Physicians in certain specialties often stay up most or all of the night when they are on call, and then have to work the entire next day. This is very taxing mentally and physically. However, it is controversial whether this acute sleep deprivation affects how physicians perform at their job. Some say it puts patients at risk for errors, while others say it has little effect on experienced physicians.
Provigil (or Modafinil) is a stimulant medication approved for shift work disorder, narcolepsy, and excessive sleepiness associated with obstructive sleep apnea. It can help workers stay alert on their overnight shift. A study was done in London on 39 male physicians where they were given either 200mg of Provigil or a placebo after one night of sleep deprivation. They were given cognitive tests and asked to use a surgery simulator program to gauge their skills.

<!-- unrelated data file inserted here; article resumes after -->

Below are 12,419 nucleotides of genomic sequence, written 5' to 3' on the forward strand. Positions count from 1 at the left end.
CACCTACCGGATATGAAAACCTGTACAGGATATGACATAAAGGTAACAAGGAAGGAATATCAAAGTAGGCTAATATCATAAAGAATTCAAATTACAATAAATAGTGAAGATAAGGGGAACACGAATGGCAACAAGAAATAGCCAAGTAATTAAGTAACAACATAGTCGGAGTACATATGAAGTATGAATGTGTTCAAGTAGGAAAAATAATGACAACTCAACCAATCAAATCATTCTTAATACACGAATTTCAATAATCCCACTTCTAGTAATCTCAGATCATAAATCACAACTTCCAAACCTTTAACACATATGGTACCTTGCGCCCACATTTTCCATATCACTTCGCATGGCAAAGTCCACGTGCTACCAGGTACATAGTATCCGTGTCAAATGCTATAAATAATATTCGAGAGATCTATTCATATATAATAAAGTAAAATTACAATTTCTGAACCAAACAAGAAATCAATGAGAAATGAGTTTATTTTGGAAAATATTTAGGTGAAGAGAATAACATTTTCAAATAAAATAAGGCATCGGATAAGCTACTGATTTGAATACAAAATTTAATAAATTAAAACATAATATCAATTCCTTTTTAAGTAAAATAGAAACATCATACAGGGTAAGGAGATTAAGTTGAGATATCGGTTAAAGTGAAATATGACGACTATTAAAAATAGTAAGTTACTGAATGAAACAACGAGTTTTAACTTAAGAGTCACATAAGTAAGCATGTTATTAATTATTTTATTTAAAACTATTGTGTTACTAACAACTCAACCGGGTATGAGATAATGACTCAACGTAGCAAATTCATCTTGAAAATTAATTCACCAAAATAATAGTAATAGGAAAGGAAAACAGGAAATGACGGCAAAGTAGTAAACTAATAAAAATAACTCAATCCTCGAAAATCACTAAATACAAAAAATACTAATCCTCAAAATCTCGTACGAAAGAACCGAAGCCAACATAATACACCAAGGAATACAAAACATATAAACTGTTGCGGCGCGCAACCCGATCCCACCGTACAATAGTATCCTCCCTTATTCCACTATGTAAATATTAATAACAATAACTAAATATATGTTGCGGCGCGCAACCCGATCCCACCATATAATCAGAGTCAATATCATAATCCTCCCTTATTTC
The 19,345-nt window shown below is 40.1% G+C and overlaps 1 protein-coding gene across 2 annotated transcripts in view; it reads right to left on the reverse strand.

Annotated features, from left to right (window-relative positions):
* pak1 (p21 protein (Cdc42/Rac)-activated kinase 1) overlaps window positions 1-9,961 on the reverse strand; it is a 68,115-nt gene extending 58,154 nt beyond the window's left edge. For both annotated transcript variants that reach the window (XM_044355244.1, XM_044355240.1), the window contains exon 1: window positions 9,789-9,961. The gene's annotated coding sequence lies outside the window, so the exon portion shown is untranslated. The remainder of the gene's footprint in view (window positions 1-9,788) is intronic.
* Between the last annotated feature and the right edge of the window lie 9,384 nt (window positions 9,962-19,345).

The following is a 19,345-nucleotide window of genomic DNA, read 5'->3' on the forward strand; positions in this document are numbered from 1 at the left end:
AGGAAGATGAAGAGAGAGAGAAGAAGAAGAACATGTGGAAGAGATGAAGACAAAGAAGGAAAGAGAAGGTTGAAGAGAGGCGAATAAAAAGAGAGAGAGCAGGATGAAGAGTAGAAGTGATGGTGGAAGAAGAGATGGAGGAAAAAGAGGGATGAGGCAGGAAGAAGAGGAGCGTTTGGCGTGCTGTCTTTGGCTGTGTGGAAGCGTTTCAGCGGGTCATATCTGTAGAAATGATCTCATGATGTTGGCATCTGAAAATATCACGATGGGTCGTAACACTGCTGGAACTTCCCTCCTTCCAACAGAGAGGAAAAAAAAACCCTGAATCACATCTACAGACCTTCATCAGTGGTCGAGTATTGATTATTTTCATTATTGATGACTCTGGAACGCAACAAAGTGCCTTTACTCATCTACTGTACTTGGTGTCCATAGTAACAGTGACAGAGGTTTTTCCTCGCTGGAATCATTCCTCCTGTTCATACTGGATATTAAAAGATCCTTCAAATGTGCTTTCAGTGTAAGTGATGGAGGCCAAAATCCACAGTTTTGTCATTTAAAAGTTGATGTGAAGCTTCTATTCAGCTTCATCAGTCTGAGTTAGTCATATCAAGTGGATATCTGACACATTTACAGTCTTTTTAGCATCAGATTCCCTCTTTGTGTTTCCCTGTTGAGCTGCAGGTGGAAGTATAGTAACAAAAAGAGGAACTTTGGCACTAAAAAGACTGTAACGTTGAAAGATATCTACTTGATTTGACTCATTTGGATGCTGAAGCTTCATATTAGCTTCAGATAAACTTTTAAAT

Results showed that those doctors that used Provigil did better on the cognitive testing, including working more efficiently, planning, working memory, had less impulsivity, and were better able to redirect their attention. However, no improvements were seen in the surgical simulator program. The study authors concluded that Provigil might help sleep deprived physicians to process information better, think more flexibly, and make decisions under pressure. However, it might not improve their performance on basic procedural tasks. I wonder if because these tasks have been done so often that they could do them well whether they are rested or not.